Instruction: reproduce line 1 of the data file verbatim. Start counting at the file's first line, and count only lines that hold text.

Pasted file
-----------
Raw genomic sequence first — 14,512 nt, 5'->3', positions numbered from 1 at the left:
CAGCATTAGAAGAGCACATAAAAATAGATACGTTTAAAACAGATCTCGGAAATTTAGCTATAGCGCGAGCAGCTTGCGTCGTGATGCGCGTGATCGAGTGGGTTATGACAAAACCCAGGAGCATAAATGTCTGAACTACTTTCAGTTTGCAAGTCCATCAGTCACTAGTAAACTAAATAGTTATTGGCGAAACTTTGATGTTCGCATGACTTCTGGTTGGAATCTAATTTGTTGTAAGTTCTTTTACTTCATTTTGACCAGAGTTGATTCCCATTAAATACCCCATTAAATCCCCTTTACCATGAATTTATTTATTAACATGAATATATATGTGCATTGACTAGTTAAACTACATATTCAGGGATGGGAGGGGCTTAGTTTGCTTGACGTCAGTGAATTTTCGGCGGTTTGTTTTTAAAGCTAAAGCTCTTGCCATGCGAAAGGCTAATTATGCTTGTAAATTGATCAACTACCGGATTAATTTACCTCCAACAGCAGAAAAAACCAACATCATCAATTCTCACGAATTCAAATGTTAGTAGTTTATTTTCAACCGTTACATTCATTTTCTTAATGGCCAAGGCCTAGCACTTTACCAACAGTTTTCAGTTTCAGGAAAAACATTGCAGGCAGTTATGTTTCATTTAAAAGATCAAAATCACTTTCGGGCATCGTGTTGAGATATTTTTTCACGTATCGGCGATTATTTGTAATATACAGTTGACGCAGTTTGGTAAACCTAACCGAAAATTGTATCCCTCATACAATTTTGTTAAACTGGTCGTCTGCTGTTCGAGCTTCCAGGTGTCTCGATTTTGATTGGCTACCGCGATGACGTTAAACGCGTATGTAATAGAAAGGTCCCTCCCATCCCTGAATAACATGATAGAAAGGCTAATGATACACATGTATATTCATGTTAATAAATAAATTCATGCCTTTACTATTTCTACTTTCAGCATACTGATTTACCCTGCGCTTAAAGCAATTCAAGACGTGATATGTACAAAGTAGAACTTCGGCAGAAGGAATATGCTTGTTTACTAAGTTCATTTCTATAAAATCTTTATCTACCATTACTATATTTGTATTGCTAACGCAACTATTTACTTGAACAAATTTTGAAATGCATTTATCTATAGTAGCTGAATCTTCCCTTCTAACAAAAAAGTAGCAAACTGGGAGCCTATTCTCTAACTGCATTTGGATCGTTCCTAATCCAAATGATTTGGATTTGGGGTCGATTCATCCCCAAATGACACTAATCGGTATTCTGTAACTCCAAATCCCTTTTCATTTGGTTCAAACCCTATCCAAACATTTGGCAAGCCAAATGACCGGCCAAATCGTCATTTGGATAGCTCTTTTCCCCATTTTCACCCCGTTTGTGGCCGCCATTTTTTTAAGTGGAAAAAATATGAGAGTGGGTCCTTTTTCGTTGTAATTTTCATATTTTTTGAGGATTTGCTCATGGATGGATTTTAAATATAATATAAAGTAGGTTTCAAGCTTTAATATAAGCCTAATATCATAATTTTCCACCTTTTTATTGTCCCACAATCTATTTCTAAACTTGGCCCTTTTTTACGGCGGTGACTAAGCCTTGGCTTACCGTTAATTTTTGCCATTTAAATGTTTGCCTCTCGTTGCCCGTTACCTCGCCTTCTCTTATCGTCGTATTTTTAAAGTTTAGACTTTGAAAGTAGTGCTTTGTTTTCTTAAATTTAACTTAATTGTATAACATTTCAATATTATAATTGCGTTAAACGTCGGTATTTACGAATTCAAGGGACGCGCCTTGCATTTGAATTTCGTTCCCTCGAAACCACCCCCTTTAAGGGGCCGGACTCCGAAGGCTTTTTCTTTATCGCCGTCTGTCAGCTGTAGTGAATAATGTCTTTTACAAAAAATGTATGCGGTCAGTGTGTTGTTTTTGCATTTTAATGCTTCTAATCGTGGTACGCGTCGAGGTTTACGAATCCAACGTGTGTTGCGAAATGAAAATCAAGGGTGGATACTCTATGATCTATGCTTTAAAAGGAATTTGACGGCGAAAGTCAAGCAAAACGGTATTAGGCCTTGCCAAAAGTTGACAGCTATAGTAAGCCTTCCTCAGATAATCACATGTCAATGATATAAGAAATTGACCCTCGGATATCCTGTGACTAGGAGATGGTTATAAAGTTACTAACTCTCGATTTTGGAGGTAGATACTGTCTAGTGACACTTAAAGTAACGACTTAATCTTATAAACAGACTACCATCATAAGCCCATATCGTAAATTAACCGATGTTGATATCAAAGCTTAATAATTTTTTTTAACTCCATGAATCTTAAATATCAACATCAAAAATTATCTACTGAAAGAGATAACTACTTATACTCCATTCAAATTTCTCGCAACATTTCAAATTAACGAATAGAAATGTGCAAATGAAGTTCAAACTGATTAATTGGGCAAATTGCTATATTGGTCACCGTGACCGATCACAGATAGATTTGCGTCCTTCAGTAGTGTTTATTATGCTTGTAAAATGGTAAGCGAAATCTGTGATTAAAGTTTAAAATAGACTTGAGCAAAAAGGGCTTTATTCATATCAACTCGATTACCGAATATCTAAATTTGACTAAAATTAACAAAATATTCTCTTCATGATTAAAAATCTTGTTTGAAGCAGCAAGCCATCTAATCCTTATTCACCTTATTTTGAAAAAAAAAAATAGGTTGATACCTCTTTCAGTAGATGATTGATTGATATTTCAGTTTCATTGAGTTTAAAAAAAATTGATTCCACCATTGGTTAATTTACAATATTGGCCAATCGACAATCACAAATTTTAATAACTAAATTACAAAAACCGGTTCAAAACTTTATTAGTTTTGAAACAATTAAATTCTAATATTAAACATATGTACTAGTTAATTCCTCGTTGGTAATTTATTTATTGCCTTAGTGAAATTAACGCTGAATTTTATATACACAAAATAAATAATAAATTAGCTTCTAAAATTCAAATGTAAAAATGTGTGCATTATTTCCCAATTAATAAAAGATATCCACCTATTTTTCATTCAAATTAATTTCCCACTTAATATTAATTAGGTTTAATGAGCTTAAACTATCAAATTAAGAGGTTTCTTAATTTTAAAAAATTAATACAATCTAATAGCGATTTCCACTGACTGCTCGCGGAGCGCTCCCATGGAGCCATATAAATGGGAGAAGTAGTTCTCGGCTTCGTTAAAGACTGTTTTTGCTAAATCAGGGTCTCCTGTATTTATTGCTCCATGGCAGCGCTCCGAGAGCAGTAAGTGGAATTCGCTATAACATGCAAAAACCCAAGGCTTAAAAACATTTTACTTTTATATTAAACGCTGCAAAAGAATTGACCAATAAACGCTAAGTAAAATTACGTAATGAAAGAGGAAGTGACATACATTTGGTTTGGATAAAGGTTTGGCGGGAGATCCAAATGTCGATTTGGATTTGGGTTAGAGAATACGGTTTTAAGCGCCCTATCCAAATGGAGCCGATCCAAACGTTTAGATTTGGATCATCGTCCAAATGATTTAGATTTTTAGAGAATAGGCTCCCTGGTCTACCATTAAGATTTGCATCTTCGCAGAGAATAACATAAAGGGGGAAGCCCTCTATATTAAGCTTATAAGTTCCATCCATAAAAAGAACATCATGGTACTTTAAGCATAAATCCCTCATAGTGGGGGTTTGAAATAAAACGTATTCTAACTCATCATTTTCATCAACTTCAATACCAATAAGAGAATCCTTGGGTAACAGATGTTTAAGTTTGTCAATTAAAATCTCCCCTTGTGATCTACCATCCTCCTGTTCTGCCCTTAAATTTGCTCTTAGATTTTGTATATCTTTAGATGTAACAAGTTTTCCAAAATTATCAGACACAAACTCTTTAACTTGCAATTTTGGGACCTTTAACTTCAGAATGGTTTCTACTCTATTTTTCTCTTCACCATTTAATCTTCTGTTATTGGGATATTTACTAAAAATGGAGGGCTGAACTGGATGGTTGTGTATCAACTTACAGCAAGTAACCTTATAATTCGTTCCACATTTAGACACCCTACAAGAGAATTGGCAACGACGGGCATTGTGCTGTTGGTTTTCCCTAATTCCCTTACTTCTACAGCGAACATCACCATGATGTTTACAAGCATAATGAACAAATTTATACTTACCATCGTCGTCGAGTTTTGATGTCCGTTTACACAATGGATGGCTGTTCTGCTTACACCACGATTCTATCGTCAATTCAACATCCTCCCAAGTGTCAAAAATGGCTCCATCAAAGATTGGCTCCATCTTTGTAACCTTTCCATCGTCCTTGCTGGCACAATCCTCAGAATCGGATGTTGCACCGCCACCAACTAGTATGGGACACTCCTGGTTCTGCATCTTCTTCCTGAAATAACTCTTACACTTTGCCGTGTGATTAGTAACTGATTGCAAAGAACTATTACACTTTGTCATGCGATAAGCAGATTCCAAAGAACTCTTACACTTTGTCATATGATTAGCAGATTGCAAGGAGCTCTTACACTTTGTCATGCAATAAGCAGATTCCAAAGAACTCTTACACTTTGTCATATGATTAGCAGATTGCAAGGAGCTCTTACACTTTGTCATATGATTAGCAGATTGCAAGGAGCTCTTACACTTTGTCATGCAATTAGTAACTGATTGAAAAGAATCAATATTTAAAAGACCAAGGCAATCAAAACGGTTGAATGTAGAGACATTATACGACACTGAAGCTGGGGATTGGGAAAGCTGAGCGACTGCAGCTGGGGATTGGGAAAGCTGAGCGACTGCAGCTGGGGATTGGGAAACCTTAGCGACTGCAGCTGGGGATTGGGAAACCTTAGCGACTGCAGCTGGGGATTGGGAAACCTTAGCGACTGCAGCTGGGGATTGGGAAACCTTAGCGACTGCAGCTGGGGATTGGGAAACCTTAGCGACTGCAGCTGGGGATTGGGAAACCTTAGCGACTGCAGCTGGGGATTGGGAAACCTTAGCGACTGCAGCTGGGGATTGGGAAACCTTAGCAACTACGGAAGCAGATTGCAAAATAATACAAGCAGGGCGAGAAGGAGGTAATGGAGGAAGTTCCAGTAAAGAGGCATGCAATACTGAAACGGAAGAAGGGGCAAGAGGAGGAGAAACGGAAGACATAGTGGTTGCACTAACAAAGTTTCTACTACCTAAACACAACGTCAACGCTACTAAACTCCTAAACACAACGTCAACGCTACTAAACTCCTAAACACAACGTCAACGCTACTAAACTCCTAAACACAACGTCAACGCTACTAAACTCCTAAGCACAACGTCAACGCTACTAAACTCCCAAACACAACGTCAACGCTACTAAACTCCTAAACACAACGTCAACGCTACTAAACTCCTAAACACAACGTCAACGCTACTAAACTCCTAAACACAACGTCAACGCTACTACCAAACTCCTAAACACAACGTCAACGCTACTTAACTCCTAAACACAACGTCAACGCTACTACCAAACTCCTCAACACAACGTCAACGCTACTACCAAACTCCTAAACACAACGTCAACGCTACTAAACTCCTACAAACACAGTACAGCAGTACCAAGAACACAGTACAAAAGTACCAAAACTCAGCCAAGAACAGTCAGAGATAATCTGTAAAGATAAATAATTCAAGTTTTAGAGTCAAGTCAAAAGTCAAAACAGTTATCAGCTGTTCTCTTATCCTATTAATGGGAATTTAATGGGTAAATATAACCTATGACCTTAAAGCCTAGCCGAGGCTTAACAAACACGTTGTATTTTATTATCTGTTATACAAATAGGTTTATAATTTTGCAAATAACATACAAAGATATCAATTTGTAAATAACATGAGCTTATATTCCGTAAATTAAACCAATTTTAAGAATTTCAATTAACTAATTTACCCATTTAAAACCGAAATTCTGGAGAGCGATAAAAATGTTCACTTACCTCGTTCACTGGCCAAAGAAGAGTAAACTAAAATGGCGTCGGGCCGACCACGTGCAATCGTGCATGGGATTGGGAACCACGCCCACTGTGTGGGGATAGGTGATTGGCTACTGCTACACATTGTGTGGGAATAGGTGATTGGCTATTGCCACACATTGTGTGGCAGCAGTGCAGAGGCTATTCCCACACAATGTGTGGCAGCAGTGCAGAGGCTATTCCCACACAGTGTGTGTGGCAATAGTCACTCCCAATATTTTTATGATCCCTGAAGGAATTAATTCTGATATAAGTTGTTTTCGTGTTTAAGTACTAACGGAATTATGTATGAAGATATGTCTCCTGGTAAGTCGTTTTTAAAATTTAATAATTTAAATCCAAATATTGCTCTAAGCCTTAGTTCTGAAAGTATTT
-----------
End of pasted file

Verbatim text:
Raw genomic sequence first — 14,512 nt, 5'->3', positions numbered from 1 at the left: